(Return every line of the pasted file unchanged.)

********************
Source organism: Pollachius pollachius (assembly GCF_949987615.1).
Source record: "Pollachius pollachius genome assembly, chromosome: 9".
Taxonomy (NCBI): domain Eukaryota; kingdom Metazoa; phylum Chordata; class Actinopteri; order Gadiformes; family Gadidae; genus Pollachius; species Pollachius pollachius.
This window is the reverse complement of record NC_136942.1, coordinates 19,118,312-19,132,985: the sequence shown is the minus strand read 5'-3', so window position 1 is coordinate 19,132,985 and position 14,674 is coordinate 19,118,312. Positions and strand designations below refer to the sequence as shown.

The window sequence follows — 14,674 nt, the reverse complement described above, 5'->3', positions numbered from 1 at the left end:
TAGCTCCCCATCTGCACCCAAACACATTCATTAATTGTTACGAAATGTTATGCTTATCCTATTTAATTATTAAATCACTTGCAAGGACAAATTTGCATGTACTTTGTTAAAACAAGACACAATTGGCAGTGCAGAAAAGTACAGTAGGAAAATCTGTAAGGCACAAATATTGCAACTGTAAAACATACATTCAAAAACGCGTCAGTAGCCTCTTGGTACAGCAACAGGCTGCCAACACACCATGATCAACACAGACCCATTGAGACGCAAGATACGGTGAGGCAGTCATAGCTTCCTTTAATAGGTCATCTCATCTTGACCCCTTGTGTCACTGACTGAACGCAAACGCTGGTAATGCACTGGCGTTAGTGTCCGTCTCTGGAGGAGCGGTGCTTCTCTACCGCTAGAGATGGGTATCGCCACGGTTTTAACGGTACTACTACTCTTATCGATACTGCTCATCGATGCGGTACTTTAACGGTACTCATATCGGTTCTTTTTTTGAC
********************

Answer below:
Source organism: Pollachius pollachius (assembly GCF_949987615.1).
Source record: "Pollachius pollachius genome assembly, chromosome: 9".
Taxonomy (NCBI): domain Eukaryota; kingdom Metazoa; phylum Chordata; class Actinopteri; order Gadiformes; family Gadidae; genus Pollachius; species Pollachius pollachius.
This window is the reverse complement of record NC_136942.1, coordinates 19,118,312-19,132,985: the sequence shown is the minus strand read 5'-3', so window position 1 is coordinate 19,132,985 and position 14,674 is coordinate 19,118,312. Positions and strand designations below refer to the sequence as shown.

The window sequence follows — 14,674 nt, the reverse complement described above, 5'->3', positions numbered from 1 at the left end:
TAGCTCCCCATCTGCACCCAAACACATTCATTAATTGTTACGAAATGTTATGCTTATCCTATTTAATTATTAAATCACTTGCAAGGACAAATTTGCATGTACTTTGTTAAAACAAGACACAATTGGCAGTGCAGAAAAGTACAGTAGGAAAATCTGTAAGGCACAAATATTGCAACTGTAAAACATACATTCAAAAACGCGTCAGTAGCCTCTTGGTACAGCAACAGGCTGCCAACACACCATGATCAACACAGACCCATTGAGACGCAAGATACGGTGAGGCAGTCATAGCTTCCTTTAATAGGTCATCTCATCTTGACCCCTTGTGTCACTGACTGAACGCAAACGCTGGTAATGCACTGGCGTTAGTGTCCGTCTCTGGAGGAGCGGTGCTTCTCTACCGCTAGAGATGGGTATCGCCACGGTTTTAACGGTACTACTACTCTTATCGATACTGCTCATCGATGCGGTACTTTAACGGTACTCATATCGGTTCTTTTTTTGAC